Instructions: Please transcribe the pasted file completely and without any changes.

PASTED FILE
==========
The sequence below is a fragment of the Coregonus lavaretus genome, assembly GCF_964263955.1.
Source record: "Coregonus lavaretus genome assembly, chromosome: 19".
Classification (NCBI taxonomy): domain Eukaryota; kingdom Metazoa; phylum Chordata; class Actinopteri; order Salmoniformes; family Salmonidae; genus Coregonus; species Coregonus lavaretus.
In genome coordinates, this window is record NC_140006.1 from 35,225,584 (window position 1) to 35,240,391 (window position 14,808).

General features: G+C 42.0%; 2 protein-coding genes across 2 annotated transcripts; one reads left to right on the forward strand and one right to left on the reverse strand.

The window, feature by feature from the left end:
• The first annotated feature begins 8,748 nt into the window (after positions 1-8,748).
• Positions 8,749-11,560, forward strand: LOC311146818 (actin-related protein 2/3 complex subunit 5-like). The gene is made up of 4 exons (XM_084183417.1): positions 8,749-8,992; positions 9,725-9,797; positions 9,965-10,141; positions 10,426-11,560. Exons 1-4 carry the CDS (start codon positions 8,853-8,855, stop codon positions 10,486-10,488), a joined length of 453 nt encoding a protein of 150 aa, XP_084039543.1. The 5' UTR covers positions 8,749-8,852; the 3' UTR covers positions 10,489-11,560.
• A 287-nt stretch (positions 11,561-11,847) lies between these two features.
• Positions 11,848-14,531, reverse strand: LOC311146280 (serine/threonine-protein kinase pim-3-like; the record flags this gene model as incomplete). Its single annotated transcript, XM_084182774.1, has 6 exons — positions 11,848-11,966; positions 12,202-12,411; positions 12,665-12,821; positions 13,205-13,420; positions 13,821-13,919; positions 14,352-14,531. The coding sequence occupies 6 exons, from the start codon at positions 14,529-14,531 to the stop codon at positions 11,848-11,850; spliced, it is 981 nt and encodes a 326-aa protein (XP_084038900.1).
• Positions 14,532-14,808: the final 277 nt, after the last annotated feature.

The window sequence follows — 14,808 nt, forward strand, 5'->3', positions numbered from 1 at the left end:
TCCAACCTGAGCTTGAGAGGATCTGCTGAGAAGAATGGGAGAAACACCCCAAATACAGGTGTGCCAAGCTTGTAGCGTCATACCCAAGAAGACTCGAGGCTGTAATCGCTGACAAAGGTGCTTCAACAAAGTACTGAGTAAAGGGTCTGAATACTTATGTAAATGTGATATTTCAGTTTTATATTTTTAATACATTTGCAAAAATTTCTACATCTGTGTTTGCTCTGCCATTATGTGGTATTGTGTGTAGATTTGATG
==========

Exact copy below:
The sequence below is a fragment of the Coregonus lavaretus genome, assembly GCF_964263955.1.
Source record: "Coregonus lavaretus genome assembly, chromosome: 19".
Classification (NCBI taxonomy): domain Eukaryota; kingdom Metazoa; phylum Chordata; class Actinopteri; order Salmoniformes; family Salmonidae; genus Coregonus; species Coregonus lavaretus.
In genome coordinates, this window is record NC_140006.1 from 35,225,584 (window position 1) to 35,240,391 (window position 14,808).

General features: G+C 42.0%; 2 protein-coding genes across 2 annotated transcripts; one reads left to right on the forward strand and one right to left on the reverse strand.

The window, feature by feature from the left end:
• The first annotated feature begins 8,748 nt into the window (after positions 1-8,748).
• Positions 8,749-11,560, forward strand: LOC311146818 (actin-related protein 2/3 complex subunit 5-like). The gene is made up of 4 exons (XM_084183417.1): positions 8,749-8,992; positions 9,725-9,797; positions 9,965-10,141; positions 10,426-11,560. Exons 1-4 carry the CDS (start codon positions 8,853-8,855, stop codon positions 10,486-10,488), a joined length of 453 nt encoding a protein of 150 aa, XP_084039543.1. The 5' UTR covers positions 8,749-8,852; the 3' UTR covers positions 10,489-11,560.
• A 287-nt stretch (positions 11,561-11,847) lies between these two features.
• Positions 11,848-14,531, reverse strand: LOC311146280 (serine/threonine-protein kinase pim-3-like; the record flags this gene model as incomplete). Its single annotated transcript, XM_084182774.1, has 6 exons — positions 11,848-11,966; positions 12,202-12,411; positions 12,665-12,821; positions 13,205-13,420; positions 13,821-13,919; positions 14,352-14,531. The coding sequence occupies 6 exons, from the start codon at positions 14,529-14,531 to the stop codon at positions 11,848-11,850; spliced, it is 981 nt and encodes a 326-aa protein (XP_084038900.1).
• Positions 14,532-14,808: the final 277 nt, after the last annotated feature.

The window sequence follows — 14,808 nt, forward strand, 5'->3', positions numbered from 1 at the left end:
TCCAACCTGAGCTTGAGAGGATCTGCTGAGAAGAATGGGAGAAACACCCCAAATACAGGTGTGCCAAGCTTGTAGCGTCATACCCAAGAAGACTCGAGGCTGTAATCGCTGACAAAGGTGCTTCAACAAAGTACTGAGTAAAGGGTCTGAATACTTATGTAAATGTGATATTTCAGTTTTATATTTTTAATACATTTGCAAAAATTTCTACATCTGTGTTTGCTCTGCCATTATGTGGTATTGTGTGTAGATTTGATG